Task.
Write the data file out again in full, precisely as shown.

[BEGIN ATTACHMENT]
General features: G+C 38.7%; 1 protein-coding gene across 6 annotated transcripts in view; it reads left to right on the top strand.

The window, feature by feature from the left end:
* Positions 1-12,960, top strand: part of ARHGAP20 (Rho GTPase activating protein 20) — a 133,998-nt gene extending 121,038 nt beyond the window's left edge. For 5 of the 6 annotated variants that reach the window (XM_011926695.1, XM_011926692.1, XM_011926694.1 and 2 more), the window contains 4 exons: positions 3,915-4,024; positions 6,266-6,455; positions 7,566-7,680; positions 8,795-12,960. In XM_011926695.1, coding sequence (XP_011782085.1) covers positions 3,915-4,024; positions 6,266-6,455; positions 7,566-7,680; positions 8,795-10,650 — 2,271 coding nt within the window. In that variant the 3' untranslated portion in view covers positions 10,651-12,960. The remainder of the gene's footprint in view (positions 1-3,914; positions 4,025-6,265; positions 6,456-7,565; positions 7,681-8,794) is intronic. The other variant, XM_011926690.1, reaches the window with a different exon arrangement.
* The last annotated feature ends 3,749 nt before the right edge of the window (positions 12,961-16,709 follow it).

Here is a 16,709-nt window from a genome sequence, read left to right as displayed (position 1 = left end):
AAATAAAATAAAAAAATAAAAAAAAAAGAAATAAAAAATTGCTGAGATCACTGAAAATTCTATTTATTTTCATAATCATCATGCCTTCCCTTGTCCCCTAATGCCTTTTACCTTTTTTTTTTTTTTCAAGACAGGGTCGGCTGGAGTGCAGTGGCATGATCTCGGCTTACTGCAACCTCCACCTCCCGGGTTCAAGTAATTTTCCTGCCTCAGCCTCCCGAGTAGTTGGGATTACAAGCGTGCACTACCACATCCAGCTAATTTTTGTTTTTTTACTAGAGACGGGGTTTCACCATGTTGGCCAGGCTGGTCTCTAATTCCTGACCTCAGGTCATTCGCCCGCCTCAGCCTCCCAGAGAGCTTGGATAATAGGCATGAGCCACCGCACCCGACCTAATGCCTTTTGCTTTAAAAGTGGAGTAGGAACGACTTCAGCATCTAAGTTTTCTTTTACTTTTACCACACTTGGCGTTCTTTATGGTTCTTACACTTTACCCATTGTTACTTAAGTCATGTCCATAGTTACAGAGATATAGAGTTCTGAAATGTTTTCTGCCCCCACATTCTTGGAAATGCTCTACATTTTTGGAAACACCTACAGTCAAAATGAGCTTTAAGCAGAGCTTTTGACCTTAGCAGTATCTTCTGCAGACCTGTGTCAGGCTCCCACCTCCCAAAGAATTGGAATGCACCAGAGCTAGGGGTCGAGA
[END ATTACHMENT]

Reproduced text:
General features: G+C 38.7%; 1 protein-coding gene across 6 annotated transcripts in view; it reads left to right on the top strand.

The window, feature by feature from the left end:
* Positions 1-12,960, top strand: part of ARHGAP20 (Rho GTPase activating protein 20) — a 133,998-nt gene extending 121,038 nt beyond the window's left edge. For 5 of the 6 annotated variants that reach the window (XM_011926695.1, XM_011926692.1, XM_011926694.1 and 2 more), the window contains 4 exons: positions 3,915-4,024; positions 6,266-6,455; positions 7,566-7,680; positions 8,795-12,960. In XM_011926695.1, coding sequence (XP_011782085.1) covers positions 3,915-4,024; positions 6,266-6,455; positions 7,566-7,680; positions 8,795-10,650 — 2,271 coding nt within the window. In that variant the 3' untranslated portion in view covers positions 10,651-12,960. The remainder of the gene's footprint in view (positions 1-3,914; positions 4,025-6,265; positions 6,456-7,565; positions 7,681-8,794) is intronic. The other variant, XM_011926690.1, reaches the window with a different exon arrangement.
* The last annotated feature ends 3,749 nt before the right edge of the window (positions 12,961-16,709 follow it).

Here is a 16,709-nt window from a genome sequence, read left to right as displayed (position 1 = left end):
AAATAAAATAAAAAAATAAAAAAAAAAGAAATAAAAAATTGCTGAGATCACTGAAAATTCTATTTATTTTCATAATCATCATGCCTTCCCTTGTCCCCTAATGCCTTTTACCTTTTTTTTTTTTTTCAAGACAGGGTCGGCTGGAGTGCAGTGGCATGATCTCGGCTTACTGCAACCTCCACCTCCCGGGTTCAAGTAATTTTCCTGCCTCAGCCTCCCGAGTAGTTGGGATTACAAGCGTGCACTACCACATCCAGCTAATTTTTGTTTTTTTACTAGAGACGGGGTTTCACCATGTTGGCCAGGCTGGTCTCTAATTCCTGACCTCAGGTCATTCGCCCGCCTCAGCCTCCCAGAGAGCTTGGATAATAGGCATGAGCCACCGCACCCGACCTAATGCCTTTTGCTTTAAAAGTGGAGTAGGAACGACTTCAGCATCTAAGTTTTCTTTTACTTTTACCACACTTGGCGTTCTTTATGGTTCTTACACTTTACCCATTGTTACTTAAGTCATGTCCATAGTTACAGAGATATAGAGTTCTGAAATGTTTTCTGCCCCCACATTCTTGGAAATGCTCTACATTTTTGGAAACACCTACAGTCAAAATGAGCTTTAAGCAGAGCTTTTGACCTTAGCAGTATCTTCTGCAGACCTGTGTCAGGCTCCCACCTCCCAAAGAATTGGAATGCACCAGAGCTAGGGGTCGAGA